So, you may have entered the conversation excited to see me, and if I didn't respond in kind, because I didn't immediately recognize you, there's repair work that has to be done before I can gain back your trust.

To go into every single conversation, starting out with less trust than existed before the conversation is really hard for an autistic person. We're already working so hard to build neurotypical trust, to create neurotypical trust.

If you can't trust that I know who you are, I understand why that would be off putting to you, and I understand why it's a problem for you. But, it also makes me have to work harder to prove every single time that your trust in me is worth the risk, and that I do value you.

I'm not even against rebuilding that trust every conversation. But it is extra work. And I just want to point that out. So, that's another reason to just give your autistic friends the benefit of the doubt, please! If they seem like they're processing slowly, if they seem like they're confused in the beginning of a conversation, if they seem like they don't know who you are, probably they just need a couple more minutes to catch up. That really does happen.

How Does Face Blindness Affect You?

Those are the main ways that face blindness affects my everyday life. I would be really interested to know, if you identify as somebody who's face blind, if you have other ways that it affects your everyday life. Please let me know!

I think that this is something that doesn't get talked about enough, and I really hope that this podcast will go a little ways in helping you think through it, and educate yourself a little bit about it.

Limits of Current Research

Among autistic and ADHD folks, it's something like 1-2% of the population that are somewhere between mild and severely face blind. That is a significant portion of autistic folks as well.

I also want to say most of the studies that have been done on face blindness are tiny sample sizes. We're talking like 30 people. I'm so thrilled people are doing work on this and I don't want to discourage anybody from doing research on this, because we desperately need the research. However, what exists thus far in the way of research is of limited use.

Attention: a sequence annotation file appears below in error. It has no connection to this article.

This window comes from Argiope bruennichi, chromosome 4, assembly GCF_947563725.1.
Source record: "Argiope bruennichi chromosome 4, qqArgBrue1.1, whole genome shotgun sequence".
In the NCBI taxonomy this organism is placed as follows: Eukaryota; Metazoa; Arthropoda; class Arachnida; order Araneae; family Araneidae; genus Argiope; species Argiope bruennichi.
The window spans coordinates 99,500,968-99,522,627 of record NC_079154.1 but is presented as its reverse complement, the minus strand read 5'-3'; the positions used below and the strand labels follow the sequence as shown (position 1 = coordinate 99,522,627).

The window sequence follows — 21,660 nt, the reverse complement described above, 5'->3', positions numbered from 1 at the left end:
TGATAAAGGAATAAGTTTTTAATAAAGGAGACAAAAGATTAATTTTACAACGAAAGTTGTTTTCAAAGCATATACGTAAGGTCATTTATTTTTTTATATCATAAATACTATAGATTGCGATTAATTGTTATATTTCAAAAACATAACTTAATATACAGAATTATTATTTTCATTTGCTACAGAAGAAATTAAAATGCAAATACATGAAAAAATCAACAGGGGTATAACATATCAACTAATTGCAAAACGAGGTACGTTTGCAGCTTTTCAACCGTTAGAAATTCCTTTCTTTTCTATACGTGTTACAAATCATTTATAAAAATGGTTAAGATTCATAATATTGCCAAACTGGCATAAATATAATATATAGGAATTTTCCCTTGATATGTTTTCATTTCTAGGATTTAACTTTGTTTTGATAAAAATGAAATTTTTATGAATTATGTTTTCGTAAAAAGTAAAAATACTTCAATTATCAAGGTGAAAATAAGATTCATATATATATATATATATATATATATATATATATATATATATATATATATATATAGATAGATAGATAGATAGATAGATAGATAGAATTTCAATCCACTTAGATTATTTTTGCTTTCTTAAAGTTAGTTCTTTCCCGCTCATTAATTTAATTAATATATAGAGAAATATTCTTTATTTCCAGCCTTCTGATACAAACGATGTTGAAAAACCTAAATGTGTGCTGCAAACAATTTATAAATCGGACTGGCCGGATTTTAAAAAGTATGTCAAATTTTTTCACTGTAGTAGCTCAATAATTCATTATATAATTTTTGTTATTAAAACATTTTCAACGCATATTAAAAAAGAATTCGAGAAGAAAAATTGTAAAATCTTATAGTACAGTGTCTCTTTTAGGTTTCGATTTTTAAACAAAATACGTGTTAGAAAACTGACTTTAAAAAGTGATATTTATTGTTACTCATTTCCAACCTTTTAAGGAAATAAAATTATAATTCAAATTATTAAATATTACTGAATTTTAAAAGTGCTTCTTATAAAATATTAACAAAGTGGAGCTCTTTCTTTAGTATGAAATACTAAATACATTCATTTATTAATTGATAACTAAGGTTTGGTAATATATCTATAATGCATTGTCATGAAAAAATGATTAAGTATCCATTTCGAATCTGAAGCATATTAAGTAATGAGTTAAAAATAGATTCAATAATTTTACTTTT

Face Blindness Is Partly Hereditary

I will say that it does seem like, from the research that exists, that face blindness has some genetic propensity and is, in some way hereditary. I am not sure, but I am relatively confident that my autistic son is at least mildly face blind as well. He does a lot of the things I do to recognize people. He often doesn't recognize me at first glance until he sees my hair or my clothes!

I put my hair in a high ponytail last week when I usually wear in a low ponytail, and he immediately noticed that my hair was different, and wanted to know why it was different. He uses photographs, voices,  and gestures to recognize people. He uses makeup and jewelry.

I don't think he's completely face blind by any means, but he's not focusing on faces the way I see non-face blind people do. He is not remembering faces the way I think that neurotypical people tend to. His process for identifying people much more resembles my process for identifying people.

Your Autistic Child's Social Difficulties May Be Compounded by Face Blindness

Even if you are not face blind, even if none of this seems relevant to you, if you have a child who has ADHD or who's autistic, it's worth checking in with them, or trying to pay attention to how they're doing with faces.

I've definitely encountered some parents who thought that their children were having social issues when actually, it was that their child was not recognizing their friends, and then struggling to catch up. That is a social issue, but the root of it is not social anxiety or autistic preference in sociability. It's rather that the child was having trouble recognizing their friends, or figuring out how to recognize people when they were mildly face blind.

It's something worth paying attention to, if you have an autistic friend or an autistic loved one who seems to be struggling socially. Face blindness is definitely something to just check out.

4 thoughts on “I Can’t Recognize My Mother’s Face: On Face Blindness and Autism”

  1. Thank you for the information. It was so hard to find information on this topic when my son was trying to identify people by their clothing instead of their faces when he was in preschool and kindergarten.

    Reply
  2. Thank you so much for this information. I have always struggled to remember my kids faces when they were younger than they are now without looking at a picture. I have really beat myself up over this, thinking that I am not paying enough attention to them as they grow.
    Thank you so much for helping me reframe my experience in a self affirming way.

    Reply

Leave a Reply to Danielle Cancel reply

s2Member®